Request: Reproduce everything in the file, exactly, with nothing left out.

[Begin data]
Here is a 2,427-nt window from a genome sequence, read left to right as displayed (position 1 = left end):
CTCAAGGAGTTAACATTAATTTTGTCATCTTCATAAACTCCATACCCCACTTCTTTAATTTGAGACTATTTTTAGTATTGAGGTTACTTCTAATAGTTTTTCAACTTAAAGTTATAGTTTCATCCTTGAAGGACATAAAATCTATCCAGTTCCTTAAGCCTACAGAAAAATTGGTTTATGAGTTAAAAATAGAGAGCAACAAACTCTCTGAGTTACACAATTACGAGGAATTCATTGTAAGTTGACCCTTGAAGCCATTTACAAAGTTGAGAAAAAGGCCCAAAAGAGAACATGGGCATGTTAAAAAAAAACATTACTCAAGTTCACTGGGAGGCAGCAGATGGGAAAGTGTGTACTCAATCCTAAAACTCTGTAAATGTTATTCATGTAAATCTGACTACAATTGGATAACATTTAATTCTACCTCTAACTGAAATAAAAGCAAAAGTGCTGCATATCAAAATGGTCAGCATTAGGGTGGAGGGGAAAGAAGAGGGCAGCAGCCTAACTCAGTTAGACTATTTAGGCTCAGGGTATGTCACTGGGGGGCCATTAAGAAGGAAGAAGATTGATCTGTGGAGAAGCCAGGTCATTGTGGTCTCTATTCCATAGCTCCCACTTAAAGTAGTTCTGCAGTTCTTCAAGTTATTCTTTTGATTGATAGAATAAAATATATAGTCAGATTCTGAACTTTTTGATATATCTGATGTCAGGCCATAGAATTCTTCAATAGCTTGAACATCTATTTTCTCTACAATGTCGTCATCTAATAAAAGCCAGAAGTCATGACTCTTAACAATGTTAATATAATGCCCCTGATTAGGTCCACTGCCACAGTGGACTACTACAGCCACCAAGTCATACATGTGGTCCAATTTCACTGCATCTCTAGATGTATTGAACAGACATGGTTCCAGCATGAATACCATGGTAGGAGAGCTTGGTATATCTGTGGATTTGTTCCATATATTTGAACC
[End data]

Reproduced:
Here is a 2,427-nt window from a genome sequence, read left to right as displayed (position 1 = left end):
CTCAAGGAGTTAACATTAATTTTGTCATCTTCATAAACTCCATACCCCACTTCTTTAATTTGAGACTATTTTTAGTATTGAGGTTACTTCTAATAGTTTTTCAACTTAAAGTTATAGTTTCATCCTTGAAGGACATAAAATCTATCCAGTTCCTTAAGCCTACAGAAAAATTGGTTTATGAGTTAAAAATAGAGAGCAACAAACTCTCTGAGTTACACAATTACGAGGAATTCATTGTAAGTTGACCCTTGAAGCCATTTACAAAGTTGAGAAAAAGGCCCAAAAGAGAACATGGGCATGTTAAAAAAAAACATTACTCAAGTTCACTGGGAGGCAGCAGATGGGAAAGTGTGTACTCAATCCTAAAACTCTGTAAATGTTATTCATGTAAATCTGACTACAATTGGATAACATTTAATTCTACCTCTAACTGAAATAAAAGCAAAAGTGCTGCATATCAAAATGGTCAGCATTAGGGTGGAGGGGAAAGAAGAGGGCAGCAGCCTAACTCAGTTAGACTATTTAGGCTCAGGGTATGTCACTGGGGGGCCATTAAGAAGGAAGAAGATTGATCTGTGGAGAAGCCAGGTCATTGTGGTCTCTATTCCATAGCTCCCACTTAAAGTAGTTCTGCAGTTCTTCAAGTTATTCTTTTGATTGATAGAATAAAATATATAGTCAGATTCTGAACTTTTTGATATATCTGATGTCAGGCCATAGAATTCTTCAATAGCTTGAACATCTATTTTCTCTACAATGTCGTCATCTAATAAAAGCCAGAAGTCATGACTCTTAACAATGTTAATATAATGCCCCTGATTAGGTCCACTGCCACAGTGGACTACTACAGCCACCAAGTCATACATGTGGTCCAATTTCACTGCATCTCTAGATGTATTGAACAGACATGGTTCCAGCATGAATACCATGGTAGGAGAGCTTGGTATATCTGTGGATTTGTTCCATATATTTGAACC